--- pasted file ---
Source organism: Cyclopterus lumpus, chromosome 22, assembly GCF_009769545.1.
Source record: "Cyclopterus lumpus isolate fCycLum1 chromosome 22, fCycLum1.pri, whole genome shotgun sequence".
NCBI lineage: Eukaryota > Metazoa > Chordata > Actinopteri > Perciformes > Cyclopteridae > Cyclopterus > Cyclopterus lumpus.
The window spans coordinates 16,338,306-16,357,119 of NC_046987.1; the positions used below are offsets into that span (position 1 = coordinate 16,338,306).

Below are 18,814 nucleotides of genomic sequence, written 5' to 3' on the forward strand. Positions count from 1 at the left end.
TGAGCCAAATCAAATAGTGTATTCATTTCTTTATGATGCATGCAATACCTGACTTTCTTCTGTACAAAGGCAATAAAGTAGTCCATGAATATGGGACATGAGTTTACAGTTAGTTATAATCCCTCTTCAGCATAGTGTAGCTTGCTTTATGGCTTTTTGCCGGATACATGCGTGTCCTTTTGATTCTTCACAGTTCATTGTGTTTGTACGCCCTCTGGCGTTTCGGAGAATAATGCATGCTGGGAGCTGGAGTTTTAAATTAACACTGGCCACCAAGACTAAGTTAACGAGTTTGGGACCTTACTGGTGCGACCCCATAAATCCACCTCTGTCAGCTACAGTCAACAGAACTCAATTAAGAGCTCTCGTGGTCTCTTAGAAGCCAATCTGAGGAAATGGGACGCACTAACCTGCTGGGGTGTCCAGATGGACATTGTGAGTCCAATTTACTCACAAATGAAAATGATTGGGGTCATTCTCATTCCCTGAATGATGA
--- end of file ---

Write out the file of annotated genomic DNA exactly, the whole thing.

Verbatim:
Source organism: Cyclopterus lumpus, chromosome 22, assembly GCF_009769545.1.
Source record: "Cyclopterus lumpus isolate fCycLum1 chromosome 22, fCycLum1.pri, whole genome shotgun sequence".
NCBI lineage: Eukaryota > Metazoa > Chordata > Actinopteri > Perciformes > Cyclopteridae > Cyclopterus > Cyclopterus lumpus.
The window spans coordinates 16,338,306-16,357,119 of NC_046987.1; the positions used below are offsets into that span (position 1 = coordinate 16,338,306).

Below are 18,814 nucleotides of genomic sequence, written 5' to 3' on the forward strand. Positions count from 1 at the left end.
TGAGCCAAATCAAATAGTGTATTCATTTCTTTATGATGCATGCAATACCTGACTTTCTTCTGTACAAAGGCAATAAAGTAGTCCATGAATATGGGACATGAGTTTACAGTTAGTTATAATCCCTCTTCAGCATAGTGTAGCTTGCTTTATGGCTTTTTGCCGGATACATGCGTGTCCTTTTGATTCTTCACAGTTCATTGTGTTTGTACGCCCTCTGGCGTTTCGGAGAATAATGCATGCTGGGAGCTGGAGTTTTAAATTAACACTGGCCACCAAGACTAAGTTAACGAGTTTGGGACCTTACTGGTGCGACCCCATAAATCCACCTCTGTCAGCTACAGTCAACAGAACTCAATTAAGAGCTCTCGTGGTCTCTTAGAAGCCAATCTGAGGAAATGGGACGCACTAACCTGCTGGGGTGTCCAGATGGACATTGTGAGTCCAATTTACTCACAAATGAAAATGATTGGGGTCATTCTCATTCCCTGAATGATGA